Some forms of bioluminescence are brighter (or only exist) at night, following a circadian rhythm.

Adaptations for bioluminescence

There are five main accepted theories for the evolution of bioluminescent traits:

Camouflage

Attraction

Bioluminescence is used as a lure to attract prey by several deep sea fish such as the anglerfish. A dangling appendage that extends from the head of the fish attracts small animals to within striking distance of the fish. Some fish, however, use a non-bioluminescent lure.

The cookiecutter shark uses bioluminescence for camouflage, but a small patch on its underbelly remains dark and appears as a small fish to large predatory fish like tuna and mackerel. When these fish try to consume the "small fish", they are eaten by the shark.

Dinoflagellates have an interesting twist on this mechanism. When a predator of plankton is sensed through motion in the water, the dinoflagellate luminesces. This in turn attracts even larger predators which will consume the would-be predator of the dinoflagellate.

The attraction of mates is another proposed mechanism of bioluminescent action. This is seen actively in fireflies, which use periodic flashing in their abdomens to attract mates in the mating season. In the marine environment this has only been well-documented in certain small crustaceans called ostracod. It has been suggested that pheromones may be used for long-distance communication, and bioluminescent used at close range to "home in" on the target.

Repulsion

Certain squid and small crustaceans use bioluminescent chemical mixtures or bioluminescent bacterial slurries in the same way as many squid use ink. A cloud of luminescence is expelled, confusing or repelling a potential predator while the squid or crustacean escapes to safety. Every species of firefly has larvae that glow to repel predators.

Communication

Bioluminescence is thought to play a direct role in communication between bacteria (see quorum sensing). It promotes the symbiotic induction of bacteria into host species, and may play a role in colony aggregation.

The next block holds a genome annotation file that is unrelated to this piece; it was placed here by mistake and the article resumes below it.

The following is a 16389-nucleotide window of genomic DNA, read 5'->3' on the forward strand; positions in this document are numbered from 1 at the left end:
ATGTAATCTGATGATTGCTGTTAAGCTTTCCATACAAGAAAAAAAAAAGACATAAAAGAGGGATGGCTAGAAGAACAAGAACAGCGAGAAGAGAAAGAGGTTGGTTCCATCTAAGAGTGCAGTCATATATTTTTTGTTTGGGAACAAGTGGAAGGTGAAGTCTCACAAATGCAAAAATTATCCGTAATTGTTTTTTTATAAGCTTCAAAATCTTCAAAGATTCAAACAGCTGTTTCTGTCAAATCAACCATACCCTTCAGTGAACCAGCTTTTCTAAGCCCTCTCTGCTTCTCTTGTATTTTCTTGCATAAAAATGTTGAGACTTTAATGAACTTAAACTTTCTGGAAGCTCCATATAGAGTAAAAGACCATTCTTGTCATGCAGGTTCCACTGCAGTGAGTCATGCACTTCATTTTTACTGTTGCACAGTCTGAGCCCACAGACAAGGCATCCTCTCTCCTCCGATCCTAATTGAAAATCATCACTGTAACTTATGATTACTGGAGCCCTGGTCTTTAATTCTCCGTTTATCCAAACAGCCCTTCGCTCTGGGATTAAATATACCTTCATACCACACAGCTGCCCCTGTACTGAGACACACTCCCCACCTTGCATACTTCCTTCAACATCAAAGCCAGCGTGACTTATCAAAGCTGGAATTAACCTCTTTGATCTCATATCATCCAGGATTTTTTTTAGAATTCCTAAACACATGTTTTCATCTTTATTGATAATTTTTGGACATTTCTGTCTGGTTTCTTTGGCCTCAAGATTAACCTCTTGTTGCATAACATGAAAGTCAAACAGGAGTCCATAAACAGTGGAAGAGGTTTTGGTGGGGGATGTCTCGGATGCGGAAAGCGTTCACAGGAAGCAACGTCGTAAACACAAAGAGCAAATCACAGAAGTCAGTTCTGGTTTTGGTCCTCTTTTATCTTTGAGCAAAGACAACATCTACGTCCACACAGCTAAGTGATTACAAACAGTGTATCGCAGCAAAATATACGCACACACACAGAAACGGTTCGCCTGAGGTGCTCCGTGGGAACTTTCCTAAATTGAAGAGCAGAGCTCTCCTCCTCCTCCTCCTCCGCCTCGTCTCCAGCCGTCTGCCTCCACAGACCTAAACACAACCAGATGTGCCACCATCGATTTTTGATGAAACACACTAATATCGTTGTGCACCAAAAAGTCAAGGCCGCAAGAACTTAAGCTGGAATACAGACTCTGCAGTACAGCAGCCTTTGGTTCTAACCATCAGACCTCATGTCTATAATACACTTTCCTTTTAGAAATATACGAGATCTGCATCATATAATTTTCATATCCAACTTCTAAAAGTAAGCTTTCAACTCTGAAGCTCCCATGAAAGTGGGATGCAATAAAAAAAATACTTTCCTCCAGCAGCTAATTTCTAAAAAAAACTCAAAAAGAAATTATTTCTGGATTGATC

Illumination

While most marine bioluminescence is green to blue, the Black Dragonfish produces a red glow. This adaptation allows the fish to see red-pigmented prey, which are normally invisible in the deep ocean environment where red light has been filtered out by the water column.

Biotechnology

Bioluminescent organisms are a target for many areas of research. Luciferase systems are widely used in the field of genetic engineering as reporter genes. Luciferase systems have also been harnessed for biomedical research using bioluminescence imaging.

Vibrio symbiosis with numerous marine invertebrates and fish, namely the Hawaiian Bobtail Squid (Euprymna scolopes), are key experimental model for symbiosis, quorum sensing, and bioluminescence.

The structure of photophores, the light producing organs in bioluminescent organisms, are being investigated by industrial designers.

Some proposed applications of engineered bioluminescence include:

  • Christmas trees that do not need lights, reducing danger from electrical fires
  • glowing trees to line highways to save government electricity bills
  • agricultural crops and domestic plants that luminesce when they need watering
  • new methods for detecting bacterial contamination of meats and other foods
  • bio-identifiers for escaped convicts and mental patients
  • detecting bacterial species in suspicious corpses
  • novelty pets that bioluminesce (rabbits, mice, fish etc.)

Organisms that bioluminesce

All cells produce some form of bioluminescence within the electromagnetic spectrum, but most are neither visible nor noticeable to the naked eye. Every organism's bioluminescence is unique in wavelength, duration, timing and regularity of flashes. Below follows a list of organisms which have been observed to have visible bioluminescence.

Terrestrial organisms

Fish

Marine invertebrates

Microorganisms

See also

References

External links